Kevin Turkington (left) stands with Sharon Ameline, a caregiver with thirteen years of service, as she is honored for her decade-plus of work at Midnight Sun Home Care.
Senior Support Workforce on Decline
Kevin Turkington, founder and CEO of Midnight Sun Home Care in Anchorage, agrees the declining number of healthcare workers and care professionals present a huge challenge when it comes to providing senior services in the next decades.
“I think the biggest challenge to providing services is the increasing lack of a willing and qualified workforce,” he says, citing a declining economy, unscrupulous care providers, and crime as other issues presenting challenges. Anchorage, according to state data, is home to nearly 48,000 seniors over the age of 60.
Midnight Sun Care, founded in 2002, provides a bevy of in-home services from personal and hygienic care to laundry, shopping meal prep, medication management, and post-surgical care.
Its motto is dual focused that clients and loved ones “feel listened to, advocated for, educated about choices, relieved of stress, and served in the most personalized and collaborative way.”
Midnight Sun Care client services are paid either by patients, insurance, or via the US Department of Veterans Affairs and are focused on helping adults remain safe in their home for as long as possible.
The facility, available to residents living in Anchorage, Eagle River, Chugiak, Peters Creek, and the Mat-Su Valley and surrounding area, currently serves about 105 clients, and the client list has been on a continual upward trajectory.
“With aging of the Boomers, more seniors moving to Alaska to live with and support or be supported by other family, and the quality of senior services in Alaska, I expect the trend to continue for at least another five to ten years,” says Turkington.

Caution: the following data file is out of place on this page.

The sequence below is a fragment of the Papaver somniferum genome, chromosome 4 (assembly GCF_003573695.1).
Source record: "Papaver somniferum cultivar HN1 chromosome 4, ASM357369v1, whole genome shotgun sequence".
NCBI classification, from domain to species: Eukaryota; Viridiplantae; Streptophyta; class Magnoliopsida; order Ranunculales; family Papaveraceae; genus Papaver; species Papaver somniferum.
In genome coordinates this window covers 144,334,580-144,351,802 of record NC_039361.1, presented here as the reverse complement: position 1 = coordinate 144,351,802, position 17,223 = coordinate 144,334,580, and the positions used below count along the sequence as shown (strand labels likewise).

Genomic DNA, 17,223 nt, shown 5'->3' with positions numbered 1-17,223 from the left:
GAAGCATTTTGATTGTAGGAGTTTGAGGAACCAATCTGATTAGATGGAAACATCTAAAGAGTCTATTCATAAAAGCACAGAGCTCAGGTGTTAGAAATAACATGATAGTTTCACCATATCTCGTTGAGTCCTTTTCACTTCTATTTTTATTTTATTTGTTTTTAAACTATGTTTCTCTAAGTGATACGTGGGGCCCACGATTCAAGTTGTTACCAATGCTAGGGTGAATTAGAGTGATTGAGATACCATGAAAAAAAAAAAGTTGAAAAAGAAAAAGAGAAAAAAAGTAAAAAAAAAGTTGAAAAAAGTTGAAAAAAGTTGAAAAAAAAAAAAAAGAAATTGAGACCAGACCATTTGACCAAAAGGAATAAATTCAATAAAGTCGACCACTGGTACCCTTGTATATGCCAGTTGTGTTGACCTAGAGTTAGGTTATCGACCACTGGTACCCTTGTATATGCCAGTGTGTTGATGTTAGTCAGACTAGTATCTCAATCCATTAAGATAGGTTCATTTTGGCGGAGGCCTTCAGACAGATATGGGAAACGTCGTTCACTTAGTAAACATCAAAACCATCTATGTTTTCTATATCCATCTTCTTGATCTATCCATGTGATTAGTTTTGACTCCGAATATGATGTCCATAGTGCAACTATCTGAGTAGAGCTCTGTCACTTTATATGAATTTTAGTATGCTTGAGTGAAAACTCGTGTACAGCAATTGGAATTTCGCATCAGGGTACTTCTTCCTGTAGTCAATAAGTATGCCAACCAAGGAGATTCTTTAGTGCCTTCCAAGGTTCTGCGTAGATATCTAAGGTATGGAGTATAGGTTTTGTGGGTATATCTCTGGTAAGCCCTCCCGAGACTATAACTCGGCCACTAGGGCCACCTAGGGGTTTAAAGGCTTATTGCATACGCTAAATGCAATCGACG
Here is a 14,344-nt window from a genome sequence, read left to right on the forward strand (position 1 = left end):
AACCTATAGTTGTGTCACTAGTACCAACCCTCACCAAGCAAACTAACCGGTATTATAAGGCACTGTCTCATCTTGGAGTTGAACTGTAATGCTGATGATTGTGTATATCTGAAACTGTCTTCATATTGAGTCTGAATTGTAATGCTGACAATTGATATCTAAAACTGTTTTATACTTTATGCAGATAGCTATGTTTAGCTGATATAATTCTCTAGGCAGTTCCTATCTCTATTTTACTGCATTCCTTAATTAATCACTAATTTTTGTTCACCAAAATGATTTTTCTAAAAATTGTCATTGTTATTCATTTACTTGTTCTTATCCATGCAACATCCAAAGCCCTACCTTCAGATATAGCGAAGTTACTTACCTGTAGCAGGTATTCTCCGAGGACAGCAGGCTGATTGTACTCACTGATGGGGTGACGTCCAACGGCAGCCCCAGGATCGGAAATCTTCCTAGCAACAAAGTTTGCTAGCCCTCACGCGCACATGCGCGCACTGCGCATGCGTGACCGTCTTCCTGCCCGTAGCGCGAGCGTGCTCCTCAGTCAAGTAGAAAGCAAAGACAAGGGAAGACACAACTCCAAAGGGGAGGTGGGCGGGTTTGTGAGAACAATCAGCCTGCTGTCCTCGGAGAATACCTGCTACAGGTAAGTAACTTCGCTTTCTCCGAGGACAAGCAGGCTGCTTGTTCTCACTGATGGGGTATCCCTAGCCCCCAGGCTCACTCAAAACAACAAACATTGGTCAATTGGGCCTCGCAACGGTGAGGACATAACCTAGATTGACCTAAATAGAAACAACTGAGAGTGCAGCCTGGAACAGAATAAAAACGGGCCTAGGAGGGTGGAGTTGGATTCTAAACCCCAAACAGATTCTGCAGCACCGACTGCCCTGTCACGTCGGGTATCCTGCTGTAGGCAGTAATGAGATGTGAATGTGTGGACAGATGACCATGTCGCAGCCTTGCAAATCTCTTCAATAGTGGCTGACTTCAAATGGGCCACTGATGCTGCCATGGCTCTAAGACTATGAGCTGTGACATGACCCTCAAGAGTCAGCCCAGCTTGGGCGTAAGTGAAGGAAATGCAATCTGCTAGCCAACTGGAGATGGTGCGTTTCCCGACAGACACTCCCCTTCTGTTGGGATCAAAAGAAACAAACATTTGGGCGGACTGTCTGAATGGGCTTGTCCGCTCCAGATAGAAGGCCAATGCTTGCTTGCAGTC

Yet despite all the challenges and hurdles ahead in meeting the needs of the elderly and aging in Alaska, Turkington, a fifty-year Alaskan who may one day need such senior services, isn’t about to move anywhere at any point.
“I think it’s best to age in the place of your choosing, and from my experience most choose home. I know I do,” he says.
Judy Mottl writes about important issues country-wide with an affinity for Alaska.
In This Issue
The Art of Architecture
Architects often find themselves facing something of a chicken and egg dilemma. When it comes to design, what takes precedence—form or function?
“It’s a great question, and it’s probably a loaded question,” says David McVeigh, president of RIM Architects. “You can ask ten different architects and get ten different answers.”
Many of the factors that influence those answers land outside the architect’s control. The client’s vision for the building, its location and intended use, the project budget, and whether the design must conform to specific guidelines are all details the architect must consider when determining how much emphasis to place on aesthetics and how much on function.